Mindful with myHCN: Climbing Towards Concentration

Achieving effective single-tracked concentration is a difficult feat - often more so for some than others. As someone who belongs in the former group, I've taken it upon myself to become an archeologist, searching for the lost artifacts that comprise what it means to hone the skill of simple concentration. Admitting it's a common problem in an increasingly hyperactive world full of social media, advertisements left and right, and a never-ending stream of emails in inboxes to name a few, I aim to dig deeper into the cause of distractions and multitasker syndrome. myHCN presents, Mindful with myHCN: Climbing Towards Concentration. 

The spotlight goes where you want it to go.

One does not "lose concentration". One can never really lose it. It's embedded in our mental DNA. A common occurrence is that a mental beam of focus is merely redirected to something else - oftentimes something that doesn't actually require your immediate attention. This is what ends up becoming a distraction. Distractions are a byproduct of a highly active mind seeking to spread concentration extremely thin. When you try to concentrate on too much, you are exerting the wrong type of effort (in all different directions), allowing the mind to go into overdrive, and inevitably allowing for sneaky gaps in your steady stream of focus. These gaps are where the distractions like to go hang out and steal the spotlight. 

Plot twist: The spotlight only works well when you shine it in one distinct direction. 


We all have experienced issues with concentration and finding balance. There comes a point when you may be invested in actively working on one thing, but energetically you are thinking about ten other things you need to do or plan for. This makes us highly prone to distractions. Rather than become super judgmental of the jumping monkey mind, put your efforts into the pursuit towards an improved ability of concentrating on one thing at a time.

In the yoga and meditation books, there is an ancient Sanskrit phrase -  yogas chitta vritti nirodhah. Don't worry about pronouncing all the words correctly, but in rough translation the phrase means, "mindfully still the fluctuations and waves of causing the mind chatter."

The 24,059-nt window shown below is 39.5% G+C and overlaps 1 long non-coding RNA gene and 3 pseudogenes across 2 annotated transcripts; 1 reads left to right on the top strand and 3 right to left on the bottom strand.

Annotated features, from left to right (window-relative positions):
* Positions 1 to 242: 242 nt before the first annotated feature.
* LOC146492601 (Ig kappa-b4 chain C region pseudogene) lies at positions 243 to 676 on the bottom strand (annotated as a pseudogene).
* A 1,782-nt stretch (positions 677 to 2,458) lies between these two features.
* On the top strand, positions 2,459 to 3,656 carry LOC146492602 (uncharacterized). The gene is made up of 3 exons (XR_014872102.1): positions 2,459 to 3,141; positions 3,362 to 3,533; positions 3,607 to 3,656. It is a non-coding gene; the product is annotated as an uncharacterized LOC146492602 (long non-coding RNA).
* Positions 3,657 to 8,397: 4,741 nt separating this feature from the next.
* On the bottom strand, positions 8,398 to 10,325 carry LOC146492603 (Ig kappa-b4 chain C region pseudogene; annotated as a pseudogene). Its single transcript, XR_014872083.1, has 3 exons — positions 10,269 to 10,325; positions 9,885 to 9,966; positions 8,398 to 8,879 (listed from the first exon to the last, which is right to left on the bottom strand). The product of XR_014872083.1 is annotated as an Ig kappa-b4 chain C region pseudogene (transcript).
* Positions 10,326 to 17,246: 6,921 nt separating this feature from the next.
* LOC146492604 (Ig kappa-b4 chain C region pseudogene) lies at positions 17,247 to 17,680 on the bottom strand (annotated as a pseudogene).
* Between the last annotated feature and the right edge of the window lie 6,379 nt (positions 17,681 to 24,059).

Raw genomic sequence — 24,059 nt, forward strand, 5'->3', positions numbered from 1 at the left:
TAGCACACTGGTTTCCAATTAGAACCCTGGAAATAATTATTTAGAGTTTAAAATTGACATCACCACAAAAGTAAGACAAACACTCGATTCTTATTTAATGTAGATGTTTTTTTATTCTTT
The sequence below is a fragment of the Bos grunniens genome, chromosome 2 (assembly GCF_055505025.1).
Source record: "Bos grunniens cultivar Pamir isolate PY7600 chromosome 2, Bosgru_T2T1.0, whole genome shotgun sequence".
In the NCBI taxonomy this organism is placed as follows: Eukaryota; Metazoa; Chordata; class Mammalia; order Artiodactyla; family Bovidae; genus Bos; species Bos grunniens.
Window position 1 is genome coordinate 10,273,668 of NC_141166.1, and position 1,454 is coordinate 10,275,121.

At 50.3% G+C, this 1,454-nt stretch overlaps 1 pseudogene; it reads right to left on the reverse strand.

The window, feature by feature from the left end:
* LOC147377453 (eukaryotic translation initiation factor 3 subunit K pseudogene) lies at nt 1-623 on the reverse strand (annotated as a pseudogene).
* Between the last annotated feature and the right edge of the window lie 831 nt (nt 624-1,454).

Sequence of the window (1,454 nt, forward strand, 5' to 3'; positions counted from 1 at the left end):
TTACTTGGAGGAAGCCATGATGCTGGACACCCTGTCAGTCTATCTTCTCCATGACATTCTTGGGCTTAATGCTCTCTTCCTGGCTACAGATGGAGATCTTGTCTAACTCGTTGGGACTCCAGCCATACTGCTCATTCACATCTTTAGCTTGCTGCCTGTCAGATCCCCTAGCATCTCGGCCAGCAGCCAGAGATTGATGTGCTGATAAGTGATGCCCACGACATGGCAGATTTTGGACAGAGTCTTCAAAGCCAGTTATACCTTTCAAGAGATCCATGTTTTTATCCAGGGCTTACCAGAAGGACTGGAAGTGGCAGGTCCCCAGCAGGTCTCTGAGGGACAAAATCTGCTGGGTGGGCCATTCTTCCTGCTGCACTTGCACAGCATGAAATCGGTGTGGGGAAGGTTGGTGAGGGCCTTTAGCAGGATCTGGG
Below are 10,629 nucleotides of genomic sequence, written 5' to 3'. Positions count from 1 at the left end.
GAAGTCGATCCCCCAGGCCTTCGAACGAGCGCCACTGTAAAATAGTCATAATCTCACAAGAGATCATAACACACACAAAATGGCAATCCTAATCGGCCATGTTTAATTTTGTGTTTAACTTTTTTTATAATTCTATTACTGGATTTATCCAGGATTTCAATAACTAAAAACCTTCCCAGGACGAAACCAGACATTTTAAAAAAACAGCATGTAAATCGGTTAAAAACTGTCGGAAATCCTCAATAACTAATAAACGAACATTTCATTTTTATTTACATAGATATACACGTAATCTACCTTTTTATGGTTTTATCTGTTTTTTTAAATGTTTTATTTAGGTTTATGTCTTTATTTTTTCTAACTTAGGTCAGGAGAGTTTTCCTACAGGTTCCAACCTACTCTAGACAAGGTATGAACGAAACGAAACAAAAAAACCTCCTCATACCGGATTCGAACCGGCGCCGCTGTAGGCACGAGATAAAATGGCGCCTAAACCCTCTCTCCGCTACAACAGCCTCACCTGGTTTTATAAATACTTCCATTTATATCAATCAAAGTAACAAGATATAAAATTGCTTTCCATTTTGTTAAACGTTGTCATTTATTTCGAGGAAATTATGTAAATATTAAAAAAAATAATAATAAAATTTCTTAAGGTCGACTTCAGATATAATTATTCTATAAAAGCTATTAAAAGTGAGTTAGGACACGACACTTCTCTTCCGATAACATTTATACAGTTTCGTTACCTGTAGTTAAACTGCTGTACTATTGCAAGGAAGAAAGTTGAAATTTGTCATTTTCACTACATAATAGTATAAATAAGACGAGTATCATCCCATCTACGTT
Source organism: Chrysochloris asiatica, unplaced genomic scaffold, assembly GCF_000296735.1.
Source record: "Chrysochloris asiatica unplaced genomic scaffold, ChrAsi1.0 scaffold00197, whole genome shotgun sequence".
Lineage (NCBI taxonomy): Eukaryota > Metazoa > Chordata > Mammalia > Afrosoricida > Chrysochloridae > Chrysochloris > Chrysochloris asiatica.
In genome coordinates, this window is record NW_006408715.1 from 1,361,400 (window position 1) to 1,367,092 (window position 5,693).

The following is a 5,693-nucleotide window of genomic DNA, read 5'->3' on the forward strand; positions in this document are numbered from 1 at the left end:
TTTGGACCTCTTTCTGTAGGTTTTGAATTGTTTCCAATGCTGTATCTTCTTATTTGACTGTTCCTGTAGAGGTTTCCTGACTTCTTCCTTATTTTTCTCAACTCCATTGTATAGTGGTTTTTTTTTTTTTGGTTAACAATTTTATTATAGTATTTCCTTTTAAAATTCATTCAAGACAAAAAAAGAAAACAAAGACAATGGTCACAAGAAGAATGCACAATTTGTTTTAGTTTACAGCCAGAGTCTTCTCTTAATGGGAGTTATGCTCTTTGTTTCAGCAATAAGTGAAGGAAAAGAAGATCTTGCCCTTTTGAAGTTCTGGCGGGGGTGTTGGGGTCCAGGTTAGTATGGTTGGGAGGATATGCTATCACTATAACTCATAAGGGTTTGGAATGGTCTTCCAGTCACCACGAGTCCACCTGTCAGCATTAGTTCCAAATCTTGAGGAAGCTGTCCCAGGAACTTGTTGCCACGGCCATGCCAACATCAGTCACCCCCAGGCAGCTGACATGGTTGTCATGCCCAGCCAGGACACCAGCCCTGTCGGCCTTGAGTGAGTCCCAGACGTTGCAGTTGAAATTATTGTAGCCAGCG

However, you don't have to become an expert at the ancient Sanskrit language or yoga poses to work towards improved concentration! Easing into the simplicity of chipping away at one thing at a time, is a work in progress that can become an integrated part of your routine in a few small simple steps.

Here are 10 practical tips for you:

1. Keep the desk as a workplace, not a storage place

2. Turn your worries into your action steps

3. Rehearse in your mind exactly what you're going to do next

4. Make daily job lists to prioritize these tasks

5. Use rewards to motivate you every time you accomplish a goal

6. Use regular regimented exercise as a method to clear the mind

7. Find a quiet, distraction-free place to work and/or study for an hour at a time

8. Give yourself a starting and finishing time for major jobs

9. Begin addressing every problem by first dividing it into smaller parts

10. Listen carefully to others, and reflect what they say to ensure clarity in communication

Concentration can be fragile, affected by external factors or self-generated reasons depending on where the gaps stem from. Take time to identify the point of initiation, or the exact point from which the distraction enters your field of vision. Be patient as you start gradually climbing your way towards the peak of concentration. It won't come without falls, scrapes, and occasional rerouting, but it will be well worth the process

Have some of your own tips? Comment below to share!

About the Author: Neha Sharma (HCC'15, Northeastern University '15) is a health care professional in public policy, Medicaid reform, and actively advocate for co-integration of primary care and behavioral health. Aside from her traditional health care career pathway, Neha is a certified yoga & meditation coach with vested interest in bringing mindfulness practices to health care professionals and patients. 

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